My cousin Dana asked me about this recipe and a good thing too. It’s easy, delicious and I had been wanting to make this for some time. This is a typical Neapolitan dish found pretty much all year around. Pizza in Napoli doesn’t just mean the flat round food we automatically think about. It is often, like in this case, a reference to a savoury pie.
There’s an old Neapolitan saying that alludes in no uncertain terms that sausages and friarielli are perfect together: “A sasiccia è ‘a morte d’ ‘o friariello“. This means that the final resting place for friarielli is sausages. We like drama. It’s true. Even in food. Maybe especially in food. And given that you don’t need to kill a pig to have sausages, then this too can be an inherently vegan traditional dish. You will see that from its simple ingredients, it too is part of the canon of cucina povera.
Friarielli are broccoli-like mildly bitter greens. They’re also known as broccoli di rape, rapini, broccoletti, cime di rape, broccoli rape or broccoli raab/rabe in the US or grelos in Portugal and Spain.
Authentic friarielli are not easy to find in the UK, so instead, I used a mix primarily of purple sprouting broccoli and added kale leaves for extra bitterness.
I know some of you make your own vegan sausages and I’m in awe of you. I also am very happy when you invite me over to sample them. However, I do not make my own. For this dish, I used Fry’s Family braai style sausages because I like that they’re more savoury than others.
This recipe serves six (at least).
- 400g purple sprouting broccoli
- 100g kale
- 3-4 cloves of garlic, smashed
- 400g vegan sausages, cooked and chopped
- 1kg extra strong flour in the UK, Type “00” in Italy (or from an Italian grocer) or bread flour in the USA (this is important because the amount of gluten varies in flour) and a bit extra for kneading and rolling out
- 500-600ml water (in the US you may need to use less because of the different type of flour)
- 1 packet of dried yeast
- olive oil
Preheat the oven to 200C if fan assisted or 220C otherwise.
Make the dough because it will need time to rise.
Measure out the flour and place in a bowl. Mix with 1/2 teaspoon salt. Dissolve the yeast in 500ml lukewarm water. Make a well in the centre of the flour and slowly pour in the water. Mix the flour, salt and water/yeast until it is well amalgamated. Then knead on a clean and lightly floured surface for 10 to 15 minutes. Place back into bowl, cover and set aside in a warm space for 60 minutes.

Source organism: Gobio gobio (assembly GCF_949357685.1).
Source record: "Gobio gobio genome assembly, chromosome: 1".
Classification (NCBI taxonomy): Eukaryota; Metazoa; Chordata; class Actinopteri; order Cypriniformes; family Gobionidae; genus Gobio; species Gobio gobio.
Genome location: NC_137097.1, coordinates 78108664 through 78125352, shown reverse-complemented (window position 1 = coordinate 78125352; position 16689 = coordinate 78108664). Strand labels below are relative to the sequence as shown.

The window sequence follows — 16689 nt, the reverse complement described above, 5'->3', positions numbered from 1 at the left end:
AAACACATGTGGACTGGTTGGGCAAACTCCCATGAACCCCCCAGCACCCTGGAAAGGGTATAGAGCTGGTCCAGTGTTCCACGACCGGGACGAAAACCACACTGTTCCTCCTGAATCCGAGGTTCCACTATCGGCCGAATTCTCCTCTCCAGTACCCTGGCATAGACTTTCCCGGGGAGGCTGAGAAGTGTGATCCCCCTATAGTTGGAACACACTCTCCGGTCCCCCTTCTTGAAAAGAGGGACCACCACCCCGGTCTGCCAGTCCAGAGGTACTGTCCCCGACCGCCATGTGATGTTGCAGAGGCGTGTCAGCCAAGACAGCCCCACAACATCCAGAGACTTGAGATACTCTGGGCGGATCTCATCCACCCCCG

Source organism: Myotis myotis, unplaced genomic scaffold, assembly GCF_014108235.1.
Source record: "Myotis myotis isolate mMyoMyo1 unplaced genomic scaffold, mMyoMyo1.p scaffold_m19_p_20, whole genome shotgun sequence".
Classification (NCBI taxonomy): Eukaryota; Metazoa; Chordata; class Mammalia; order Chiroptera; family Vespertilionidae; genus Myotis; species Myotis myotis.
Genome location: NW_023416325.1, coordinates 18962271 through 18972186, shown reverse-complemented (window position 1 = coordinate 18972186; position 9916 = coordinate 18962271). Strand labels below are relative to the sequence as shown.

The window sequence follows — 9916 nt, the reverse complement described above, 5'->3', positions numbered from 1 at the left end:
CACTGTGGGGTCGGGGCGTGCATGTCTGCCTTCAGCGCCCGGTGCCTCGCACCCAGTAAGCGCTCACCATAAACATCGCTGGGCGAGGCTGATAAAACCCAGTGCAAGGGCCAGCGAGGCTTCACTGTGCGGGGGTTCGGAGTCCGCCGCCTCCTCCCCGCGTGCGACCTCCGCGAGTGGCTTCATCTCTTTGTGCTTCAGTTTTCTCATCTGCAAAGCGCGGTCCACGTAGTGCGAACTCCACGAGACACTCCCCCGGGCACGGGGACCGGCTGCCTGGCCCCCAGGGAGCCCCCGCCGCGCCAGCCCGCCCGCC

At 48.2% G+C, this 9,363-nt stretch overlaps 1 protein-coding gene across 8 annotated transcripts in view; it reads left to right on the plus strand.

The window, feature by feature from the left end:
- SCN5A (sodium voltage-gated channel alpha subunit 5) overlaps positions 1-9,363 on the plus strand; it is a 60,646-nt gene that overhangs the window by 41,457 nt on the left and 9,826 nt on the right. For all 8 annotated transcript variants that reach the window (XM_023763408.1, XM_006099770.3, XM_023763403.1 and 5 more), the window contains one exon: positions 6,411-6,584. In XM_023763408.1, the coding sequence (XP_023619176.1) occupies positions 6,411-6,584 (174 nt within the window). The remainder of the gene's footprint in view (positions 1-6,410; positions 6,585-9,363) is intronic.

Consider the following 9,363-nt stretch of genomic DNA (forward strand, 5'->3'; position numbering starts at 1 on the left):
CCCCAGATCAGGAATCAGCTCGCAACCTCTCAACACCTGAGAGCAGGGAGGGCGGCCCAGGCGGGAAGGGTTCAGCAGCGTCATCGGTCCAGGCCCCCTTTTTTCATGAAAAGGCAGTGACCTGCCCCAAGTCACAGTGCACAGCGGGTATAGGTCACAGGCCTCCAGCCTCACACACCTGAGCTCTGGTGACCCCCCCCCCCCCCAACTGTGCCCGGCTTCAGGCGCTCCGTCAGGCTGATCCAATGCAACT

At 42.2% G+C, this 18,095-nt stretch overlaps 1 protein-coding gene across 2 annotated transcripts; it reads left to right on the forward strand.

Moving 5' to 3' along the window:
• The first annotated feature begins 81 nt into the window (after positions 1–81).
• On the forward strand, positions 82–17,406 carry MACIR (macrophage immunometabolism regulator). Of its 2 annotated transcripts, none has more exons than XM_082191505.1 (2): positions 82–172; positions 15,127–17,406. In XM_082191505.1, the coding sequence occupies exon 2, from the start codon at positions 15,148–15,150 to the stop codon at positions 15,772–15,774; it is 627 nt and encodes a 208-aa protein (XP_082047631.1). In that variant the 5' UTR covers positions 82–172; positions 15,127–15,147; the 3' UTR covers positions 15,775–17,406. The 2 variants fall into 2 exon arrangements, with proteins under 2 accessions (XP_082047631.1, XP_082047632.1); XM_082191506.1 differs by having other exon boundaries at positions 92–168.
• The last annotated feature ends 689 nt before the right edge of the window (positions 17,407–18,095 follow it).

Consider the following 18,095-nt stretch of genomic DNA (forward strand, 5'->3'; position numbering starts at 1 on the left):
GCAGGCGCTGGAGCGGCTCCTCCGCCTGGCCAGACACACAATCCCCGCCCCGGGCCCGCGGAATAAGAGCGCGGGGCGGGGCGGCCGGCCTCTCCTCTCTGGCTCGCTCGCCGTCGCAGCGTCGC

While you wait for the dough to rise, rinse and then parboil the friarielli (for simplicity’s sake this is how I’ll refer to whatever greens you are able to find) in salted water for approximately 10 minutes. If you are using kale, make sure you only cook the leaves and discard the stems. When the friarielli are soft, drain well. Once they have cooled enough to be handled, chop them roughly.
Cook the sausages and set aside. Once they have cooled sufficiently, chop them roughly.
In a large skillet, heat a generous glug of olive oil and the garlic. Stir fry the friarielli in the garlic and oil for approximately 7 minutes, until they’re dark green and well coated with garlic and oil. Add more oil, if necessary. No need to skimp on oil for this dish. Taste for seasoning and add more salt to taste. Mix in the chopped sausages and set aside.
The dough should have risen by now. Punch it down and divide it into two halves.
Take one half and roll it out on a clean and lightly floured surface and place that in the bottom and sides of your pie dish – I used a 30cm/12inch silicone dish. If you are not using a silicone pie dish, then I recommend lining your pie dish with baking paper.
Spread one tablespoon olive oil onto the base of the pie dish.
Spoon the sausages and friarielli mix into the bottom of the dish and top off with another glug of olive oil over the mixture.
Take the remaining half of the dough, roll it out on a clean and lightly floured surface and arrange it over the top of your pie dish, covering the filling. Pinch down and in any dough remaining on the sides and poke a few holes in the top of the dough.
Bake for approximately 20 minutes or until the crust is a golden brown. Serve hot or cold. Keeps well.
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